Ravaisson begins to close Of Habit writing:
“Between the ultimate depths of nature and the highest point of reflective freedom, there are an infinite number of degrees of measuring the development of one and the same power, and as one rises through them, extension – the condition of knowledge – increases with the distinction and the interval of the opposites. This is like a spiral whose principle resides in the depths of nature, and yet which ultimately flourishes in consciousness” (77)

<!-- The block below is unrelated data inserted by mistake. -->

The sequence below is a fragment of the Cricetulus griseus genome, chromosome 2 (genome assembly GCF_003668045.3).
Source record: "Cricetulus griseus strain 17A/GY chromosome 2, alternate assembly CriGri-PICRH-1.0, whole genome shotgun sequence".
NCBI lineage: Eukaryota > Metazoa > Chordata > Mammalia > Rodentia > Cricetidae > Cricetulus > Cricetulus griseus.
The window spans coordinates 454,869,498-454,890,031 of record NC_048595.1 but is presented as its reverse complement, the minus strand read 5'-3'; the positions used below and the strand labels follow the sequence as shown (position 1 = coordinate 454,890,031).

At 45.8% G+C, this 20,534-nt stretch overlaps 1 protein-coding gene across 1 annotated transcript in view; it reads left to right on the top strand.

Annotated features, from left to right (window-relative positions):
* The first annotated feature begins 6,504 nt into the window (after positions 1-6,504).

A few lines down he continues: “The history of Habit represents the return of Freedom to Nature, or rather the invasion of the domain of freedom by natural spontaneity” (Ibid).
Here it is impossible to avoid the Schellingian resonances. In the First Outline Schelling writes: “Now, it would certainly be impossible to get a glimpse of the internal construction of Nature if an invasion of Nature were not possible…
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